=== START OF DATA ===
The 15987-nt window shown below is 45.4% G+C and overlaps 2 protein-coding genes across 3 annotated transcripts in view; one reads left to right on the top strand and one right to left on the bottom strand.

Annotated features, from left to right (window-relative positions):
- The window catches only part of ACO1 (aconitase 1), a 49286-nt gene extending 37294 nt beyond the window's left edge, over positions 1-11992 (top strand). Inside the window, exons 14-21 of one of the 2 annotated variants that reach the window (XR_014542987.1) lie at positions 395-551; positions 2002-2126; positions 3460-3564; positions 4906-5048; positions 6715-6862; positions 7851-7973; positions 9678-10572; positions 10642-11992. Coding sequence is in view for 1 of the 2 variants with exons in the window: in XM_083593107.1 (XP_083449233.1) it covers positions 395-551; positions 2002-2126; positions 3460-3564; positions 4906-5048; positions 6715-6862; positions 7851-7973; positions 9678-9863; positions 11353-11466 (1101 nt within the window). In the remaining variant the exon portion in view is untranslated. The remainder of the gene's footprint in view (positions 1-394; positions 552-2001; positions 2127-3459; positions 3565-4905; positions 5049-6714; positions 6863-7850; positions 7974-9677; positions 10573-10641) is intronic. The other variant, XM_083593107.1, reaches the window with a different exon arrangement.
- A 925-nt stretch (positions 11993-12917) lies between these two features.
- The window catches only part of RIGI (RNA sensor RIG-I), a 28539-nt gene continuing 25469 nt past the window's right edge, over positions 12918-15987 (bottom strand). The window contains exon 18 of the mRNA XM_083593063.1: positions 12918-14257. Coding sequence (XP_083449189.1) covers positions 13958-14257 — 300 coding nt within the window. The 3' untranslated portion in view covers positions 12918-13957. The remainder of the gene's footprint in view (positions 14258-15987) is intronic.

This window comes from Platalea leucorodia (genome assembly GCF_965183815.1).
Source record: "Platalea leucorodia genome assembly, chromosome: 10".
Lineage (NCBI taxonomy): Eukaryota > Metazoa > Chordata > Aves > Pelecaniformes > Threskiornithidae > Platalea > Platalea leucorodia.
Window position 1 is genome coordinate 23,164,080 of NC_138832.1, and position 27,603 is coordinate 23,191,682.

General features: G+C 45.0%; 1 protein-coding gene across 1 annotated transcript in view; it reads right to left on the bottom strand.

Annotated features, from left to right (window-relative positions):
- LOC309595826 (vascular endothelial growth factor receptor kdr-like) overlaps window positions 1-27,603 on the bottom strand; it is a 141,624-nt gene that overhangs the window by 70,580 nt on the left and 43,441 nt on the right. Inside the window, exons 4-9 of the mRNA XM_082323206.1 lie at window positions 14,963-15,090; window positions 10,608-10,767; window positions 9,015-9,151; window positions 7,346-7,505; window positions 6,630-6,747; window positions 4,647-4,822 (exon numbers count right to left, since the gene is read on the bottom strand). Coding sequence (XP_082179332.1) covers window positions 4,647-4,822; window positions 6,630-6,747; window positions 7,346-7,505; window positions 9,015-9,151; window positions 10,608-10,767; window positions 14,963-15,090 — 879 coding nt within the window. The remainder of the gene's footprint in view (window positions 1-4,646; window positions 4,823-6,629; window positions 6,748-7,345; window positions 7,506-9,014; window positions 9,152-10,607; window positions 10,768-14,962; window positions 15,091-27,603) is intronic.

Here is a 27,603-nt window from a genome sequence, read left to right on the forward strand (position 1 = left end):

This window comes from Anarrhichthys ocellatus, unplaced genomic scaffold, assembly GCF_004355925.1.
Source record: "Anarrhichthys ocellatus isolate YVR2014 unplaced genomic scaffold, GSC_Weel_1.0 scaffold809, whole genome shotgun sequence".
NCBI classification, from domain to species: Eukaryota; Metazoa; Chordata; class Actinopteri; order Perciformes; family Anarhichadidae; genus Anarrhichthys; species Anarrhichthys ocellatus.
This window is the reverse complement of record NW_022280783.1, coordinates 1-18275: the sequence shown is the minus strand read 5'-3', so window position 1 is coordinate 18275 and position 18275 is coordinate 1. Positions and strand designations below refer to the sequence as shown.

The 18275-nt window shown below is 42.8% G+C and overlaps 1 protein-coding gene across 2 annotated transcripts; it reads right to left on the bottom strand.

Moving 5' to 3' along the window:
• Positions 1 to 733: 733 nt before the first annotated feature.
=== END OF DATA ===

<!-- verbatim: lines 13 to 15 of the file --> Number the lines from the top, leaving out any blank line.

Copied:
Here is a 27,603-nt window from a genome sequence, read left to right on the forward strand (position 1 = left end):

This window comes from Anarrhichthys ocellatus, unplaced genomic scaffold, assembly GCF_004355925.1.
Source record: "Anarrhichthys ocellatus isolate YVR2014 unplaced genomic scaffold, GSC_Weel_1.0 scaffold809, whole genome shotgun sequence".